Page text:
The wire width of the longitudinally extending wires and the transversely extending wire may be determined, for example, as shown by the large-scale integrated circuit 31 of FIG. 5 where the chip size is larger, by computing the magnitude of consumed electrical current, Iw, per one side of a large-scale integrated chip by the following formula: ##EQU1## where I is an average of consumed electrical current per one block region surrounded with a pair of the longitudinally extending wires and a pair of the transversely extending wires;

m is the number of blocks of the longitudinally extending wires; and

n is the number of blocks of the transversely extending wires.

The wire width of the longitudinally extending wires and the transversely, extending wire may be determined, for example, as shown by the large-scale integrated circuit 32 of FIG. 6 where the chip size is smaller, by computing the magnitude of consumed electric current, Iw', per one side of a large-scale integrated chip by the following formula: ##EQU2## where I is an average of consumed electrical current per one block region surrounded with a pair of the longitudinally extending wires and a pair of the transversely extending wires;

m' is the number of blocks of the longitudinally extending wire; and

n' is the number of blocks of the transversely extending wire.

For instance, suppose that m=n=6 and m'=n'=4, Iw/Iw'=1.5. This means that the width of the wires for the large-scale integrated circuit 31 of FIG. 5 should be roughly one-and-a-half times larger than that of the large-scale integrated circuit 32 of FIG. 6.

Description will now be made of the method for wiring a power supply of a large-scale integration when a large-scale logic block or a large-scale memory function block (hereinafter referred to as a macroblock in generic terms) is formed in a particular portion of a LSI chip.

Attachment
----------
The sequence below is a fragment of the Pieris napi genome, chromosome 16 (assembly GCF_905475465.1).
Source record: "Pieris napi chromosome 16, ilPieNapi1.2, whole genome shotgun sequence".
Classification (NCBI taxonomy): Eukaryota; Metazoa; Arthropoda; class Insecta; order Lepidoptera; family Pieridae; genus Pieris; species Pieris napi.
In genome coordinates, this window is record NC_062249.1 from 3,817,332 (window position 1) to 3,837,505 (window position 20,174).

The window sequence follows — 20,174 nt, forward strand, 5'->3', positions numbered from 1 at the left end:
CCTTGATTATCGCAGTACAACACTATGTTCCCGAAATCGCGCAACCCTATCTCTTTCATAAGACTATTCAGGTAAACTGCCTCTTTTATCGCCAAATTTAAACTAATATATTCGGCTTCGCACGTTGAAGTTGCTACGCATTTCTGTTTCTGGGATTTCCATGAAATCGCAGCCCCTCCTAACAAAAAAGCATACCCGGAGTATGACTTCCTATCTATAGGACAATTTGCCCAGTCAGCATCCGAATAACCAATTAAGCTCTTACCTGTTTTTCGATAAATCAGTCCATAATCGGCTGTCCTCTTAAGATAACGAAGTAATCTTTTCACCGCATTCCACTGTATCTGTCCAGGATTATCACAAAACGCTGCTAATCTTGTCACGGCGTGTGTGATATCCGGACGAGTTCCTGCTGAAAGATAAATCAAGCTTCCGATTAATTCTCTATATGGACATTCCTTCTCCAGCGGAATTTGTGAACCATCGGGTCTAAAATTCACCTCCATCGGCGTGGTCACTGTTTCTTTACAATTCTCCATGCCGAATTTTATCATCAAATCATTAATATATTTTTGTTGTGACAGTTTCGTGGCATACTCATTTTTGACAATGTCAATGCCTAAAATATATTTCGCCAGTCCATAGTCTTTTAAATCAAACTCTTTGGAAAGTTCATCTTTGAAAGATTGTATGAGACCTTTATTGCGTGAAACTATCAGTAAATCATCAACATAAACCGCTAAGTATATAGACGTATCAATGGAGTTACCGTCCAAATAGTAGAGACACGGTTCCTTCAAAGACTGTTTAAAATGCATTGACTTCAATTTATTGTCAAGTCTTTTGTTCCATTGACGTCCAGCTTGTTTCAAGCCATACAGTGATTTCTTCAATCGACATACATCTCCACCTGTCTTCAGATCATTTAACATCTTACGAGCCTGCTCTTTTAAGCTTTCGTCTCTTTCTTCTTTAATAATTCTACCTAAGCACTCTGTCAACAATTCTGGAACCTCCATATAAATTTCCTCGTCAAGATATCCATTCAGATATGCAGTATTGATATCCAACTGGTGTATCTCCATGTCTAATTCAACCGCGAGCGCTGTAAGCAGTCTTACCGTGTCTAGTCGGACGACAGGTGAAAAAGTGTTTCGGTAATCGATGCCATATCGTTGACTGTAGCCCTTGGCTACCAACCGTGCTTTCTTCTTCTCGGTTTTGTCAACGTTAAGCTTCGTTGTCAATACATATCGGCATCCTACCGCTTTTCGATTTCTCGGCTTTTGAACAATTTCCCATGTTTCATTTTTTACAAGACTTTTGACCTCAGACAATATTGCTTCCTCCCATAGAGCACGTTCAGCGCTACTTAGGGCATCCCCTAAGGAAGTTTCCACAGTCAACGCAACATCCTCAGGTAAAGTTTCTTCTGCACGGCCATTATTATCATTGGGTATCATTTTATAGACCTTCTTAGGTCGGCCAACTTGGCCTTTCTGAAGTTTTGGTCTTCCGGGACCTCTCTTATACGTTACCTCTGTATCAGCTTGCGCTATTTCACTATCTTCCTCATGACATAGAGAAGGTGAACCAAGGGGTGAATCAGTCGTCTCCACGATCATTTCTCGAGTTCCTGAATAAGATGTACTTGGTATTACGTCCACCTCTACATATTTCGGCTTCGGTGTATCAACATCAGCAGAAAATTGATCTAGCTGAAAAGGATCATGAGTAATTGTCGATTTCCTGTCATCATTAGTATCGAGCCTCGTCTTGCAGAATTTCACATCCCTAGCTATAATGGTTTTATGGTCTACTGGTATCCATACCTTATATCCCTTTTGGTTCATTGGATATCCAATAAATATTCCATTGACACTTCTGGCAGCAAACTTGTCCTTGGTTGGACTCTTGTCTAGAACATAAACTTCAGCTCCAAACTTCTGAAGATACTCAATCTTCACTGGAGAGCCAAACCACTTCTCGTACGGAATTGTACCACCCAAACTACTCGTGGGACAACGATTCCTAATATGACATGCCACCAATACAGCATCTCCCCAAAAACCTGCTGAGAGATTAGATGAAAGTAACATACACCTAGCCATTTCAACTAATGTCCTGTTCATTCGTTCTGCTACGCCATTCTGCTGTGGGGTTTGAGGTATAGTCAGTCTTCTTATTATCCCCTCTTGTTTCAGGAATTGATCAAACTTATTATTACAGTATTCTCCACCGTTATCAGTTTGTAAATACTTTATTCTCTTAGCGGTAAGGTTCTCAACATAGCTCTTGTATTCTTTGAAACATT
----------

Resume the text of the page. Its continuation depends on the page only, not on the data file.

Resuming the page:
FIGS. 7 and 8 are plan views showing examples of wiring for power supply to the large-scale integration containing a macroblock.

FIGS. 7 and 8 indicate the examples of designing the wiring of the lattice-shaped wires of the large-scale integrated circuit in which the macroblock is formed at the bottom right of the large-scale integration chip. As shown in FIG. 7, the wiring for a large-scale integrated circuit 41 with no macroblock mounted is first arranged in the same manner as described hereinabove by altering the lattice distance and the wire width of the longitudinally extending wire 44 and the transversely extending wires 45. Then, the design for wiring is performed to vary the wire width, etc. for disposing the macroblock in a region 50 at the bottom right corner of the integrated circuit chip 41. The wiring for a power supply in disposing the macroblock in the region 50 is performed so as to supply power required by the macroblock. Hence, as shown in FIG. 8, the areas around the region 50 where the macroblock is disposed are so wired a power supply as to have the same area as the area of the wires 51 to be otherwise disposed in the region 50 of the large-scale integration 41 of FIG. 7, which the macroblock occupies.

More specifically, as shown in FIG. 8 where the wiring is performed for the large-scale integrated circuit 42 containing the macroblock, the wire 46 disposed around the circumference of the region 50 where the macroblock is formed is constructed in such a manner that the wire width 3a of the transversely extending wire section is broader by nearly three times than the wire width a of the other transversely extending wires 45 and the wire width 3b of the longitudinally extending wire section is broader by nearly two times than the wire width b of the other longitudinally extending wires 44.

In the large-scale integrated circuit 42 shown in FIG. 8, where the central portion is provided with a block region 71 for a function circuit, such as a source for supplying a clock, etc., which requires a particularly large quantity of electric power, the area of the block region 71 may be divided up into smaller blocks by a wire 60, thereby supplementing the power supply.

As described hereinabove, the method for wiring for a power supply according to the present invention enables effective wiring by computer processing by determining the wiring specification on the basis of the wire width a and b or the lattice distances M and N of the wires and designing the mounting of a large-scale integration chip.